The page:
So, how do these walls stack up against one another in terms of pure sound killing potential?
Staggered Stud Walls
Assuming a double stud wall is built using two ⅝-inch layers of gypsum, one of either side of the studs, you’re looking at an STC of 48.
To put that in some context for you, loud conversational speech is completely inaudible through an STC 45 structure. At STC 50, most loud bass frequencies in music disappear, leaving online faint remnants of the mids and trebles.
38–42 is considered fantastic residential soundproofing, while 50–65 is considered professional-grade soundproofing, the likes of which can be found in commercial recording studios.
So, as you can see, staggered stud walls fall right in the middle here. They’re great for a residential property, but not quite muted enough to qualify as professionally soundproofed. They’ll kill off almost all conversation (great for privacy), but loud music will still penetrate the outer panel.
Double Stud Walls
Applying the same dual ⅝-inch gypsum panels to our double stud wall, we get something more to the tune of STC 60, which is at the higher end of professional-grade soundproofing — pretty impressive, right?
There are very few sounds that can penetrate an STC 60 structure. They’d have to be extremely loud to even register faintly on the external side of the wall, which means – as I said earlier – in terms of pure soundproofing muscle, double stud walls are our winner!
STC Ratings After Mass and Damping Treatment
It’s important to bear in mind that those STC scores aren’t universally exact. The sound dampening ability of each class of wall will differ depending on widths, insulation types, and the orientation of the room. So, what happens when we introduce some more variables?
Side Note – I decided to use drywall for mass, and the infamous soundproofing solution, Green Glue, for damping, to continue this comparison.
Staggered Stud Walls
If we introduce some drywall into the staggered stud equation, we can achieve a very respectable STC 58, which is just shy of optimal professional-grade soundproofing. Not bad…not bad at all, but what if we really kick this soundproof trifle up a notch with some Green Glue between the gypsum panels?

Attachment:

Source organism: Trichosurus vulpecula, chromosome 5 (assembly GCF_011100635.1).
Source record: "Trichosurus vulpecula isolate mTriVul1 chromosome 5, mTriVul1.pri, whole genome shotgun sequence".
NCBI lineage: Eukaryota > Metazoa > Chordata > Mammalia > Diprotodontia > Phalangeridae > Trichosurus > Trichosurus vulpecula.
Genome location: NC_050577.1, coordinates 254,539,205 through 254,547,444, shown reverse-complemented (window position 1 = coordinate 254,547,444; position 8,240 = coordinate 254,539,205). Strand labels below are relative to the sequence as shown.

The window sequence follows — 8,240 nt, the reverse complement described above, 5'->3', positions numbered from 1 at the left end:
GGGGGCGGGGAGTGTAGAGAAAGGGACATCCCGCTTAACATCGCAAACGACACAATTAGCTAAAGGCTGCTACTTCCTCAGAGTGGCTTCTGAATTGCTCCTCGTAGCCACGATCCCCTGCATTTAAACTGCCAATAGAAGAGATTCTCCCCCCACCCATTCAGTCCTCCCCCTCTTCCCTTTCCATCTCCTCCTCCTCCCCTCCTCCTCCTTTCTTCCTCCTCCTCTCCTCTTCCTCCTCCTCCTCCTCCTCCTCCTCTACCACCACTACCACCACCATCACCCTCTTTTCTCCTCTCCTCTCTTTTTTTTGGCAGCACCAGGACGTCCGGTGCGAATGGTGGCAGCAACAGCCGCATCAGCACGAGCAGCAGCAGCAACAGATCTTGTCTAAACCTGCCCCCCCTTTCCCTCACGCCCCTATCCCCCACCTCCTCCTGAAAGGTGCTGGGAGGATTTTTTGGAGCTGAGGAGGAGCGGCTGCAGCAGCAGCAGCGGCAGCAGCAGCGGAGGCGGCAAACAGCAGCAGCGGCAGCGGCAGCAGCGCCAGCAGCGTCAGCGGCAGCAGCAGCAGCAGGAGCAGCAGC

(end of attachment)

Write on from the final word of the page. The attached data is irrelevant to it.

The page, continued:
Once the green glue is applied and set, we’re looking at an STC of 62, which is fantastic! That’s better than the average professional soundproof environment. Suddenly, a staggered wall doesn’t seem like such a bad idea.
Double Stud Wall
Adding nothing else into the double stud mix but some drywall, that initial rating of 60 skyrockets to STC 68, which is certainly nothing to scoff at. And squeezing in some Green Glue takes things to whole new levels of silence, with the wall reaching STC 73.
Of course, as the double stud wall was more impressive when it was pretty much hollow, it was always going to remain the more impressive option once insulation and damping materials were introduced.
However, the soundproofing efficiency of a wall isn’t our only consideration. To give us a more holistic idea of what we’re dealing with, let’s break these walls down with a couple of classic pros and cons lists.
Staggered Stud Walls for Soundproofing — Pros and Cons
- Space-Friendly – Staggered stud walls take up considerably less room than double walls.
- Inexpensive – Staggered stud walls require fewer materials than double stud walls.
- Energy Efficient – Staggered stud walls don’t just prevent noise from escaping, but heat too, so they’ll save you a few bucks on the old energy bills — hurray!
- STC Score – Staggered stud walls aren’t quite as efficient as double stud walls when it comes to soundproofing.
Double Stud Walls for Soundproofing — Pros and Cons
- STC Score – Double stud walls are absolutely the most effective way to soundproof a room.